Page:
Whitepaper 01-04: Organizational Security Concerns: Analysis and Recommendations

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Computer security breakdowns in the news remind us how companies are vulnerable to many types of failures – logical, physical, and administrative. In this paper, we review a number of these news stories to see how they could affect our own organization’s security posture. To some, security simply means guarding the computers. While the importance of physical computer security cannot be overstated, security far “transcends technology.”[i]

In this paper, we posit that specific security breaches are best stated as failures in the organization’s high-level Security Policy (or lack thereof). As eminent security analyst Mich Kabay points out, the security policy “govern[s] how an institution’s information is to be protected against breaches of security.”[ii] A properly implemented security policy provides both the formal effort to demonstrate due diligence to our customers (example: use of Bell-LaPadula[iii] as a security model) as well as creating the security-aware employee mindset for preventing security problems in the first place. A security policy allows us to deliver on the basic security tenets of confidentiality, integrity, and availability (otherwise known as the CIA Triad[iv]).



[i]      “Security Transcends Technology” is a registered trademark of the International Security Certification Consortium (ISC2), https://www.isc2.org/. This organization provides the highly desirable Certified Information System Security Professional (CISSP) certification, the gold standard for certification in the field of Information Assurance.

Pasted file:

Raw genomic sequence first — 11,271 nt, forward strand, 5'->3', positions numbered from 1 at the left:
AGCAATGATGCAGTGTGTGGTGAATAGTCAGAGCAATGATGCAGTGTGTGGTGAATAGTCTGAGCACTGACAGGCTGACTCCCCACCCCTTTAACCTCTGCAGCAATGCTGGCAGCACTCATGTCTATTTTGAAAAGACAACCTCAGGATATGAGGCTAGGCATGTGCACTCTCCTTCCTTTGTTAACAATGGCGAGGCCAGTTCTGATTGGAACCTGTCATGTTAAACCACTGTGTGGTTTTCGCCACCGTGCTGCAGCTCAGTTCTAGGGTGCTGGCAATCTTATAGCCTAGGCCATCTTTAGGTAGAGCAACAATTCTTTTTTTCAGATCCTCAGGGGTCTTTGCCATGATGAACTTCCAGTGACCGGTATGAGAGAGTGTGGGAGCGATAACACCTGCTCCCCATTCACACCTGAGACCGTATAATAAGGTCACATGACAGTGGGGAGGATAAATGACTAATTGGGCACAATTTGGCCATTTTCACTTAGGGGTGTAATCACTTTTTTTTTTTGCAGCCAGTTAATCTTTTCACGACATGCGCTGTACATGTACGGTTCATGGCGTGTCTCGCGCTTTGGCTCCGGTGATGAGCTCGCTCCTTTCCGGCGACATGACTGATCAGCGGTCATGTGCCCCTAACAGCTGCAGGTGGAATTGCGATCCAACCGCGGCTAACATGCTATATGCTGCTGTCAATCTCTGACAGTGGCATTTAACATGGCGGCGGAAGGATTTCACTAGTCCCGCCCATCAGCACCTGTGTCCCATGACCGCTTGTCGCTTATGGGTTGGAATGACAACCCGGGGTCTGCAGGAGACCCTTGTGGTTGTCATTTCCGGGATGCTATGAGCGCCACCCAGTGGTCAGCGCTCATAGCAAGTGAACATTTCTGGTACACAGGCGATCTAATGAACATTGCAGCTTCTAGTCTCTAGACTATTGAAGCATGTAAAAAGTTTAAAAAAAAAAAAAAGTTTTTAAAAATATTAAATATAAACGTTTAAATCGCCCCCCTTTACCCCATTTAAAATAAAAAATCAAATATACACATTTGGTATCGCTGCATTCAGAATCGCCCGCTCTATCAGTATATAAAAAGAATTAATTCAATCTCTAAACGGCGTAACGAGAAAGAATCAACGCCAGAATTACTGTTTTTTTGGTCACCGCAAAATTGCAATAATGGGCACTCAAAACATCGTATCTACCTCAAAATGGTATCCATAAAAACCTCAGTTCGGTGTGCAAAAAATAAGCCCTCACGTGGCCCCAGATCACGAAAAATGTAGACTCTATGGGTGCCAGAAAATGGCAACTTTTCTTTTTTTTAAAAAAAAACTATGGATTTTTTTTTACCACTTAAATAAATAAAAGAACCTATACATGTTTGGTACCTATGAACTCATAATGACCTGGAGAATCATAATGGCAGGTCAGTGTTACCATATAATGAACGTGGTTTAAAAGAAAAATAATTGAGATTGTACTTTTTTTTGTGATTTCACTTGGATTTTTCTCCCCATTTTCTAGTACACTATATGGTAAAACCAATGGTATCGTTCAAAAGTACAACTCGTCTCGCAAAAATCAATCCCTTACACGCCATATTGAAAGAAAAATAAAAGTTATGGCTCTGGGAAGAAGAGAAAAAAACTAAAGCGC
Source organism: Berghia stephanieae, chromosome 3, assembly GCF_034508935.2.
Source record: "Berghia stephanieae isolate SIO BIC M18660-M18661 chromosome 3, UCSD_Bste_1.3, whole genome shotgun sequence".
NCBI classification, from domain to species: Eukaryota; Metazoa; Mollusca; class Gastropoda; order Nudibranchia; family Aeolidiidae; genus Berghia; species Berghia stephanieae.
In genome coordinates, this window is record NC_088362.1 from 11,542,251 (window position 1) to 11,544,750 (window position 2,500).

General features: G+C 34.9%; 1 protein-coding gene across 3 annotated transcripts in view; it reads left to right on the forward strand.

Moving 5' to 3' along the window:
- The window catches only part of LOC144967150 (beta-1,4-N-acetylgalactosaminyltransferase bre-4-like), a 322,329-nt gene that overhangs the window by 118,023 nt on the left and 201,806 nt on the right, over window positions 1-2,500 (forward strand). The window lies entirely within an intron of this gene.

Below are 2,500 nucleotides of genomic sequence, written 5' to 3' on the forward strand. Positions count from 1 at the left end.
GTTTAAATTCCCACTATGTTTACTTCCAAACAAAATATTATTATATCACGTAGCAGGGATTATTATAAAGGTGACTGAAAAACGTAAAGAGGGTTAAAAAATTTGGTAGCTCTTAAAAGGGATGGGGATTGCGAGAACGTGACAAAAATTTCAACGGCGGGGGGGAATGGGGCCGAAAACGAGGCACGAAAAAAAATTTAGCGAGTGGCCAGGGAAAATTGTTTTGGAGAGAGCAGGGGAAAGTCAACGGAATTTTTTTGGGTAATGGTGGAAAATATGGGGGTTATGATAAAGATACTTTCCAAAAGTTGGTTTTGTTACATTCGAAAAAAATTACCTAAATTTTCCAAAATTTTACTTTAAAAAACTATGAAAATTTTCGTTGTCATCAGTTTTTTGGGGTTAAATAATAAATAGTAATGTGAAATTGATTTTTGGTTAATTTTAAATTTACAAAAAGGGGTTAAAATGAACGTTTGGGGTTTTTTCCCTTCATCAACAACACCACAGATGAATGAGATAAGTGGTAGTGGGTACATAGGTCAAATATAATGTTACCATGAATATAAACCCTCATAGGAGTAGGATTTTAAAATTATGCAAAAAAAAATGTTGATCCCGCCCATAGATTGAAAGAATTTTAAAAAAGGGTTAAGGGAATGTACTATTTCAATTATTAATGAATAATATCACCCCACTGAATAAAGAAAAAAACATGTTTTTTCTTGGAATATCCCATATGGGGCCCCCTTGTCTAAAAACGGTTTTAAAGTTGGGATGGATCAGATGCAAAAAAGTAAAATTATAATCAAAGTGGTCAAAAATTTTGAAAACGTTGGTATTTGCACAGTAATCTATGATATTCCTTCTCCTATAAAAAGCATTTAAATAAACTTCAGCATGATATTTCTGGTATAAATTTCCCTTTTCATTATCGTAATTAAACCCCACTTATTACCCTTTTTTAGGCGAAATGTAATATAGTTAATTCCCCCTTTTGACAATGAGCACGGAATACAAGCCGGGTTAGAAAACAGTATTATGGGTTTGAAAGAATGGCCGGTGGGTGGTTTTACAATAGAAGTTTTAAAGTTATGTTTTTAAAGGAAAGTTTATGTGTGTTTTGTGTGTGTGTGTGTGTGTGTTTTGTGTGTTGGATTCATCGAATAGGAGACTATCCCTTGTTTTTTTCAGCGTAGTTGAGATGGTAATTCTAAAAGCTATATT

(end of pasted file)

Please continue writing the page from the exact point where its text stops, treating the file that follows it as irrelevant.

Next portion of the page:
[ii]     Seymour Bosworth, M.E. Kabay, Eric Whyne, eds., “Chapter 44.2.1: Security Policy Guidelines,” Computer Security Handbook: Volume 1, 4th ed. (Hoboken, NJ: John Wiley & Sons, Inc., 2009), pg. 1148. Dr. Kabay’s definition points out that without a foundational security policy, it is impossible for an organization to show a meaningful due diligence effort.

[iii]    D. Elliott Bell and Leonard J. LaPadula, “Secure Computer Systems: Mathematical Foundations,” MITRE Technical Report 2547, Volume I (March 1, 1973). Available online at http://www.albany.edu/acc/courses/ia/classics/belllapadula1.pdf (accessed: July 31, 2010). Bell – LaPadula (BLP) defines a mathematical data security model that guarantees data confidentiality in all system states (when properly implemented). The BLP is the most widely recognized model in existence.

[iv]    Charles P. Pfleeger and Shari Lawrence Pfleeger, Security in Computing, 3rd  ed. (Upper Saddle River, NJ: Prentice Hall, 2003), pg. 10. Dr. Pfleeger is widely credited with the first mention of the term CIA Triad in his first edition of this book (same publisher, dated 1989).

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